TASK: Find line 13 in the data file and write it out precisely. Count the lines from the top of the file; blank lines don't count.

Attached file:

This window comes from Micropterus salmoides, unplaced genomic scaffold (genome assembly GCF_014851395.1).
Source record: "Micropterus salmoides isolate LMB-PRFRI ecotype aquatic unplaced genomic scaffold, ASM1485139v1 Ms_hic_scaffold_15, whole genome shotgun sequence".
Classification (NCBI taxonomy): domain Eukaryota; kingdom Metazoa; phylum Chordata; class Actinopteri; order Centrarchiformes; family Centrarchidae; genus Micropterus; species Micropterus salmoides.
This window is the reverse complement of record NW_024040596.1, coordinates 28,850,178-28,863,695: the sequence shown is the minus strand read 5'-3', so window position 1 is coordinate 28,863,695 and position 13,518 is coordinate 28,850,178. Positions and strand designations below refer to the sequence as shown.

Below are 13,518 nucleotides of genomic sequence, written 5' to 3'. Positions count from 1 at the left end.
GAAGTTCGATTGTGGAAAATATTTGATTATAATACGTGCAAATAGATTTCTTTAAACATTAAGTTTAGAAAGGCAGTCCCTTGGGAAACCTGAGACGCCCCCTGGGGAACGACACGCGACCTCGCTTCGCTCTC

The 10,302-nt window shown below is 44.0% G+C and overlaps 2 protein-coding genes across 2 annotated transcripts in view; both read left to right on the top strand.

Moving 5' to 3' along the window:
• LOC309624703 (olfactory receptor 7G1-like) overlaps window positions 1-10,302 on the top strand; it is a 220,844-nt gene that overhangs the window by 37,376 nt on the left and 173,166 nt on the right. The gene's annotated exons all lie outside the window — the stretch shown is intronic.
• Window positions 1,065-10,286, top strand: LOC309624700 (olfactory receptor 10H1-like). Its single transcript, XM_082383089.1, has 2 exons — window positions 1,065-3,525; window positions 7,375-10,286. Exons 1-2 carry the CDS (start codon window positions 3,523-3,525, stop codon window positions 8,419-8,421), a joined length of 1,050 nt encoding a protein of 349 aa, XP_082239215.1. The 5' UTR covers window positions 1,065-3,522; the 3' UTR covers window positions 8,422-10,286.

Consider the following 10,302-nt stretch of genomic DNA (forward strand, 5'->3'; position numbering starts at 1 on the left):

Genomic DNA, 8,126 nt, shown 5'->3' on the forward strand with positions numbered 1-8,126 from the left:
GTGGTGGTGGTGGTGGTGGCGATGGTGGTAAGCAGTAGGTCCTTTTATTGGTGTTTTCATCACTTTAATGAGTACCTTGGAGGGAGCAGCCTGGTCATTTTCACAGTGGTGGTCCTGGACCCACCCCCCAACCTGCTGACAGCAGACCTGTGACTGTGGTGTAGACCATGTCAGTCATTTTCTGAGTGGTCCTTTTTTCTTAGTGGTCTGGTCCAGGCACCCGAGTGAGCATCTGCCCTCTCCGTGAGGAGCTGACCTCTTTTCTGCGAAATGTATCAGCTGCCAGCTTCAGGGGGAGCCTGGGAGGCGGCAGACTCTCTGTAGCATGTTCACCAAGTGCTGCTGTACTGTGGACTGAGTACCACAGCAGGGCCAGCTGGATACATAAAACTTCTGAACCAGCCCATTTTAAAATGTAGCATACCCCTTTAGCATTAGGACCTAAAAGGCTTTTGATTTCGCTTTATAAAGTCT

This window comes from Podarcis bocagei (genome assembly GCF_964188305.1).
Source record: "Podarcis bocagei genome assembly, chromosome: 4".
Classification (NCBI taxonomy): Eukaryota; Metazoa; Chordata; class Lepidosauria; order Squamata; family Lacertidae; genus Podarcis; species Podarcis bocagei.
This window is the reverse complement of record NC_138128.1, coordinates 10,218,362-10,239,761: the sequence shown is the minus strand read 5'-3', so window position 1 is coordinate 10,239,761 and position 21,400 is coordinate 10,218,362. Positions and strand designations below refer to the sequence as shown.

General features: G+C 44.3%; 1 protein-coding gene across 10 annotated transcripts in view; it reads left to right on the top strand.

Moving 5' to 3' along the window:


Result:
GTGGTGGTGGTGGTGGTGGCGATGGTGGTAAGCAGTAGGTCCTTTTATTGGTGTTTTCATCACTTTAATGAGTACCTTGGAGGGAGCAGCCTGGTCATTTTCACAGTGGTGGTCCTGGACCCACCCCCCAACCTGCTGACAGCAGACCTGTGACTGTGGTGTAGACCATGTCAGTCATTTTCTGAGTGGTCCTTTTTTCTTAGTGGTCTGGTCCAGGCACCCGAGTGAGCATCTGCCCTCTCCGTGAGGAGCTGACCTCTTTTCTGCGAAATGTATCAGCTGCCAGCTTCAGGGGGAGCCTGGGAGGCGGCAGACTCTCTGTAGCATGTTCACCAAGTGCTGCTGTACTGTGGACTGAGTACCACAGCAGGGCCAGCTGGATACATAAAACTTCTGAACCAGCCCATTTTAAAATGTAGCATACCCCTTTAGCATTAGGACCTAAAAGGCTTTTGATTTCGCTTTATAAAGTCT